Its paper generating time – how long do I have to keep this stuff?

Are you as amazed as I am at the amount of paper generated by doing our taxes? Keeping receipts, statements, payments made, and all other manner of tax documentation can create a small mountain each year. So how long do you need to keep all of your tax return documents? Here are some tips:
Most taxpayers: Three years
The statute of limitations for an IRS audit expires after three years. That means most taxpayers should keep their tax records for three years after the date they filed their return, or two years after they paid tax – whichever is later.
There are three exceptions to the IRS audit time limit.
The agency can go back six years for an audit if you under-reported your gross income by 25 percent or more.
The IRS can also audit returns that claim a capital loss on worthless securities or take a deduction for bad debt, up to seven years after the return was filed.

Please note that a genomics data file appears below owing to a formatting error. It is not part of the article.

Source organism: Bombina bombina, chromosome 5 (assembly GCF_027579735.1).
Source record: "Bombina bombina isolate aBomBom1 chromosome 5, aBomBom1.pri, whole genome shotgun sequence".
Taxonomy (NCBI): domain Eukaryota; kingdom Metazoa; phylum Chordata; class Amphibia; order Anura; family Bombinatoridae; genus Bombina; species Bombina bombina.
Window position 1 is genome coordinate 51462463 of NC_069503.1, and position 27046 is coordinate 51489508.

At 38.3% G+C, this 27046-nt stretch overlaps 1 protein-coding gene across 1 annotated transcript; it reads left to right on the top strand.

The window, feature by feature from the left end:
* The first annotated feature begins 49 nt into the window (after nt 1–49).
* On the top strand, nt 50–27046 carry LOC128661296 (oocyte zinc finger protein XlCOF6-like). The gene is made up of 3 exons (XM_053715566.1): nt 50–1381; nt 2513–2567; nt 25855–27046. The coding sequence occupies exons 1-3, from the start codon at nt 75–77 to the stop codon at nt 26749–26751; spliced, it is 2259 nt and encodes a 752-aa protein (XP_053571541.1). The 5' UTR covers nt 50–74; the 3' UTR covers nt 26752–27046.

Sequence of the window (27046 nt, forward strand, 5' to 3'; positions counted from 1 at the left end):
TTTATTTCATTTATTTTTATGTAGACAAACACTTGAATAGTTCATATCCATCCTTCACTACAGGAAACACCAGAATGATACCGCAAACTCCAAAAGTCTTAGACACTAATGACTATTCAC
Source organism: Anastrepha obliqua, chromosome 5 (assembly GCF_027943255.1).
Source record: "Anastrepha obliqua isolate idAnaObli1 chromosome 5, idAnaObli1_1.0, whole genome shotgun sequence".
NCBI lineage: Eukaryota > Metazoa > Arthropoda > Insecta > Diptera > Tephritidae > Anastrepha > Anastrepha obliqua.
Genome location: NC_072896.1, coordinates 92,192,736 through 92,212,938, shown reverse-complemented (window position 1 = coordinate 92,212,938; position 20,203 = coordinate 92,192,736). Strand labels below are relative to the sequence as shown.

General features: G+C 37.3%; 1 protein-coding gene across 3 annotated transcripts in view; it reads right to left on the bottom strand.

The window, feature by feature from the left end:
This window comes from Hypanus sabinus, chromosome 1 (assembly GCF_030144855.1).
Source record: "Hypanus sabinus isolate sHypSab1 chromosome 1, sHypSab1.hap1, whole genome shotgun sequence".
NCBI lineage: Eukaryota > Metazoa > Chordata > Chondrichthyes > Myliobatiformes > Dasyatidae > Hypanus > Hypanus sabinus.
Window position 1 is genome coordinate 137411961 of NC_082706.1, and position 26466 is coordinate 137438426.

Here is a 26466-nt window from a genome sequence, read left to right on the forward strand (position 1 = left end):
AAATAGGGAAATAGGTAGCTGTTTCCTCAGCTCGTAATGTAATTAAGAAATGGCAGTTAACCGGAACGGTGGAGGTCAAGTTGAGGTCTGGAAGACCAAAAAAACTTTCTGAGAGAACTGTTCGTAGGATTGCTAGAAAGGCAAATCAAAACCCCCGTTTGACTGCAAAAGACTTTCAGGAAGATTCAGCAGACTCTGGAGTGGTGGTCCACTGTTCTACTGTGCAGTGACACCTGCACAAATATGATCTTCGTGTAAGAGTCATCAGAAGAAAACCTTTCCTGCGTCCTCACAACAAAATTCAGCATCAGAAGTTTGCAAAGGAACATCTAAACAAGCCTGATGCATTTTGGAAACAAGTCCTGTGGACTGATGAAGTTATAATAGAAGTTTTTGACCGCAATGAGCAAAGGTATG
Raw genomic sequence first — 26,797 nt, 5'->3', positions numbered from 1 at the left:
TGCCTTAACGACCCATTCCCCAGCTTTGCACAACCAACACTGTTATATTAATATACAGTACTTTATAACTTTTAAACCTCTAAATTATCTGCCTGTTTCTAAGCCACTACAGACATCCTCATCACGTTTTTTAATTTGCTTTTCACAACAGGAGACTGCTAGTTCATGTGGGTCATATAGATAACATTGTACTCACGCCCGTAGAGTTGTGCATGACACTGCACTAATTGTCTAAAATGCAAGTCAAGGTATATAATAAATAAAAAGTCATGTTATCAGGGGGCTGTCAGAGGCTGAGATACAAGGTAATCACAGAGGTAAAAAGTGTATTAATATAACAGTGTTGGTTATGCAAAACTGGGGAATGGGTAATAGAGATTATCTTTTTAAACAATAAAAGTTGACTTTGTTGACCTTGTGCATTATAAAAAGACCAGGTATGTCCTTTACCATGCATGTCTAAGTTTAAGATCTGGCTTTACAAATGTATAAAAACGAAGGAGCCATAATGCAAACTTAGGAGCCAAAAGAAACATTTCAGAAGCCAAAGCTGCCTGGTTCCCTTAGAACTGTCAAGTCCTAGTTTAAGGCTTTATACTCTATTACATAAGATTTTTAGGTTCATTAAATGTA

If you didn’t file a tax return or filed a fraudulent one, there is no statute of limitations for an IRS audit. In these cases, keep all your records indefinitely.
The IRS also recommends taxpayers hold onto employment tax records for at least four years after the date that the tax is due or paid – whichever is later.
With stocks, bonds or property, maintain records until you sell the asset. For instance, you may need this documentation to determine depreciation or amortization as well as calculating a gain or loss after the sale.

Our shred-a-thon is March 30th from 8:00-12:00, at our offices at 1111 Douglas Ave. Altamonte Springs, Fl. Limit two banker’s boxes per person please.


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